|Common name||European larch|
|Therapeutic uses||The bark, stripped of its outer layer, is astringent, balsamic, diuretic, expectorant, stimulant and vulnerary. Its main application is as an expectorant in chronic bronchitis and has also been given internally in the treatment of haemorrhage and cystitis. A cold extract of the bark is used as a laxative. As an external application, it is useful in the treatment of chronic eczema and psoriasis. The powdered bark can be used on purulent and difficult wounds to promote their healing.|
|Germination||For germination the seeds require a period of cold stratification.
In general, the seeds will fail to germinate unless treated in this way, simply sowing untreated seeds in compost at room temperature will not break down the dormancy and germination will be disappointing. Depending on different seedlots it is possible that germination may begin before the end of pretreatment, if this happens sow all of the seeds asap!
Fill your chosen container with a good quality general potting compost. Suitable containers could be plant pots, seed trays or plug trays or even improvised containers with drainage holes. Firm the compost gently and sow the seeds on the surface. If you are sowing in plug trays, sow 2 or 3 seeds per cell. Cover the seeds with a couple of millimeters of vermiculite or failing that a fine layer of sieved compost.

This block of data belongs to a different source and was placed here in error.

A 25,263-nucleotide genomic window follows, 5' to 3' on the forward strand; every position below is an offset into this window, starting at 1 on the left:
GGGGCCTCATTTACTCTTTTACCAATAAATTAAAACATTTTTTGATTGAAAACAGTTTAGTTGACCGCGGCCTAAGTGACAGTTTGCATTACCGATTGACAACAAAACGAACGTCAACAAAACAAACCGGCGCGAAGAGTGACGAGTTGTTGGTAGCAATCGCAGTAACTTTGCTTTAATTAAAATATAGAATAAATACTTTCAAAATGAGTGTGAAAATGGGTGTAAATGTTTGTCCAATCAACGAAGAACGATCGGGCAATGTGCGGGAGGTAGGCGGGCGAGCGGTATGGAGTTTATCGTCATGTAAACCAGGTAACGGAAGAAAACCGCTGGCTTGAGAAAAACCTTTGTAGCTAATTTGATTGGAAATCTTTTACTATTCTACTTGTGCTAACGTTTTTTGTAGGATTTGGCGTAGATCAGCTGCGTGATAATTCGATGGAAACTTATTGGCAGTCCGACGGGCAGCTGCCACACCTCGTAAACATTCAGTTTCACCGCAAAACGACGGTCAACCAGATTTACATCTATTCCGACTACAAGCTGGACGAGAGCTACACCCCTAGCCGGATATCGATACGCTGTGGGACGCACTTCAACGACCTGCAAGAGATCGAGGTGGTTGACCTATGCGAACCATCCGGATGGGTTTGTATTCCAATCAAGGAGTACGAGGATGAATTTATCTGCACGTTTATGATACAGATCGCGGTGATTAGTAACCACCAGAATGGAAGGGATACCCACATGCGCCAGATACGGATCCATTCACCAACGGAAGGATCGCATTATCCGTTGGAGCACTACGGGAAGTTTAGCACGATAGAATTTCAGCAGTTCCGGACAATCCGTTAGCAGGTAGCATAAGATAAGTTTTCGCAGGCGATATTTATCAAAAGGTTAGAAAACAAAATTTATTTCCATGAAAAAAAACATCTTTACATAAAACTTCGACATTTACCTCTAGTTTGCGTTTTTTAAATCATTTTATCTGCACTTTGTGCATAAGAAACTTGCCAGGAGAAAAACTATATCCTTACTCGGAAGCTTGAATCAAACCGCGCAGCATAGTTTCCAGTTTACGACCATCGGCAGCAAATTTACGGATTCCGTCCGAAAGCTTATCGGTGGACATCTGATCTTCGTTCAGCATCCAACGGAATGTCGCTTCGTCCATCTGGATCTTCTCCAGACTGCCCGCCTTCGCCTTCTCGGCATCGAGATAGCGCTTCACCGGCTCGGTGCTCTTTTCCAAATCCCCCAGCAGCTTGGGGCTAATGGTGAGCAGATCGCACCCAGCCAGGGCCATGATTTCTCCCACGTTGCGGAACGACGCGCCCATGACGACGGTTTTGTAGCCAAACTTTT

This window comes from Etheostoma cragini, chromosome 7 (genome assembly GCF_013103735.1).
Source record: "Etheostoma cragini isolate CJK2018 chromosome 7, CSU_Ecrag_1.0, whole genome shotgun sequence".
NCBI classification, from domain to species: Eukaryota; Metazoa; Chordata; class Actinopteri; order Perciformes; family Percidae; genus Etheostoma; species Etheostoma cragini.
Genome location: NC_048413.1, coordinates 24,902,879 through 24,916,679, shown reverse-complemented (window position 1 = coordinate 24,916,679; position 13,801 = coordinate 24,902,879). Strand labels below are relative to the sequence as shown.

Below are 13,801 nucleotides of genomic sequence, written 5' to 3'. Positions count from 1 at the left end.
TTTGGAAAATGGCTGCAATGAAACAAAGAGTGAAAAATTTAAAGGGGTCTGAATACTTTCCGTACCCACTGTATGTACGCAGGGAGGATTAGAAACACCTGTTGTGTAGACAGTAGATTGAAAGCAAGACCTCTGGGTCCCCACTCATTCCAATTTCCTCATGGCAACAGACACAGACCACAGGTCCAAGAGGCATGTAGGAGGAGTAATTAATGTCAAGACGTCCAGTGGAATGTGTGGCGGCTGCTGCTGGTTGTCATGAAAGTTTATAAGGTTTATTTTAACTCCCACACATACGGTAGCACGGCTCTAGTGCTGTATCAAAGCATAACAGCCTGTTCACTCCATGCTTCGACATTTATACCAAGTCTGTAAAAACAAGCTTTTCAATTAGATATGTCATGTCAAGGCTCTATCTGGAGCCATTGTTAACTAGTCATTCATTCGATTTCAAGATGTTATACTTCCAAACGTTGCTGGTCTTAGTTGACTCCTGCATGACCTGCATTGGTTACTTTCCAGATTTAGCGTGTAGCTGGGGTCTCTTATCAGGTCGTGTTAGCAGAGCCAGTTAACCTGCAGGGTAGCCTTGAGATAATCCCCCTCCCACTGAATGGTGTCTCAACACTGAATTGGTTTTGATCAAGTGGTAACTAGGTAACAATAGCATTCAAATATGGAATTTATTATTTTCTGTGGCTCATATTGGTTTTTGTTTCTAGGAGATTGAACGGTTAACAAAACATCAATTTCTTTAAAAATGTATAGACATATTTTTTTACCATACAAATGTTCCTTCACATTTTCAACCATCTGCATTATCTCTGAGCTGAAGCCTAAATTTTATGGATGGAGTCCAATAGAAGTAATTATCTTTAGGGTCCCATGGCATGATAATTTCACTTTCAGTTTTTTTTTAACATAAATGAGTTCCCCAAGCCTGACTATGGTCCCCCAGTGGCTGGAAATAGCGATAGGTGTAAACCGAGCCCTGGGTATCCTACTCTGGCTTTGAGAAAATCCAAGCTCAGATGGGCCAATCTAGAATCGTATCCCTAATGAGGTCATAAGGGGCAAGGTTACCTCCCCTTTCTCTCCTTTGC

Follow with a gentle watering and keep them at room temperature. Germination will begin a few weeks from sowing. The seedlings are reasonably robust and trouble free and usually grow to a height of between 10 and 20 cm in the first growing season depending on the sowing date and cultural techniques. Densely sown seedlings are at risk from fungal diseases such as “damping off” which can cause rapid loss of many seedlings.
Developing seedlings should be fine in full sun, keep them well watered and free of competing weeds. Growth will accelerate in the second and subsequent years and the developing young trees should be re-potted as necessary preferably during the dormant season. After perhaps 2 years they are ready to be planted in their permanent position.
|Scarification / Stratification||First soak the seeds in water for 24 hours, then fully drain away all of the water and place the seeds in a zip-lock freezer bag. Place the seeds in the fridge at around 4 degree Celsius, it is important that during this period that the seeds do not dry out or are waterlogged otherwise the pre-treatment will be ineffective.
After 6 weeks under these conditions the seeds are ready to be sown.
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